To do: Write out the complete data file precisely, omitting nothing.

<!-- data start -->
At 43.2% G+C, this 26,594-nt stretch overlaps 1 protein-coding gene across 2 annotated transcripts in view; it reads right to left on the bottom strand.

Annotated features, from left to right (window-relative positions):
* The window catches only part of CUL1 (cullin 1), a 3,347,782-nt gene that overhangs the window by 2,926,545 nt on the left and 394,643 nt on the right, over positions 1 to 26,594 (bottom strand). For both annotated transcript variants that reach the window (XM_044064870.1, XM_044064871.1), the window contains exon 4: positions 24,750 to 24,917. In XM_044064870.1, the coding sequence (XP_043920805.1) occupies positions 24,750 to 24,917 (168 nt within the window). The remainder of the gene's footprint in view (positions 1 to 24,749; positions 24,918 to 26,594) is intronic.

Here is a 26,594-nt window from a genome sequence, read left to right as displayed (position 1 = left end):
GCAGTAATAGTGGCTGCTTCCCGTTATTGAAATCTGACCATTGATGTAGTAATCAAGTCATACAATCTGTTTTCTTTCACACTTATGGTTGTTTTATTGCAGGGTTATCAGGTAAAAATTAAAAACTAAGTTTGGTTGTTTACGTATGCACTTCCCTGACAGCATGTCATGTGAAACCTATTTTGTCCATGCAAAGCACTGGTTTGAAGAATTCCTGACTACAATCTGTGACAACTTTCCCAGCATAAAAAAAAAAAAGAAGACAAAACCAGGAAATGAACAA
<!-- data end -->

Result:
At 43.2% G+C, this 26,594-nt stretch overlaps 1 protein-coding gene across 2 annotated transcripts in view; it reads right to left on the bottom strand.

Annotated features, from left to right (window-relative positions):
* The window catches only part of CUL1 (cullin 1), a 3,347,782-nt gene that overhangs the window by 2,926,545 nt on the left and 394,643 nt on the right, over positions 1 to 26,594 (bottom strand). For both annotated transcript variants that reach the window (XM_044064870.1, XM_044064871.1), the window contains exon 4: positions 24,750 to 24,917. In XM_044064870.1, the coding sequence (XP_043920805.1) occupies positions 24,750 to 24,917 (168 nt within the window). The remainder of the gene's footprint in view (positions 1 to 24,749; positions 24,918 to 26,594) is intronic.

Here is a 26,594-nt window from a genome sequence, read left to right as displayed (position 1 = left end):
GCAGTAATAGTGGCTGCTTCCCGTTATTGAAATCTGACCATTGATGTAGTAATCAAGTCATACAATCTGTTTTCTTTCACACTTATGGTTGTTTTATTGCAGGGTTATCAGGTAAAAATTAAAAACTAAGTTTGGTTGTTTACGTATGCACTTCCCTGACAGCATGTCATGTGAAACCTATTTTGTCCATGCAAAGCACTGGTTTGAAGAATTCCTGACTACAATCTGTGACAACTTTCCCAGCATAAAAAAAAAAAAGAAGACAAAACCAGGAAATGAACAA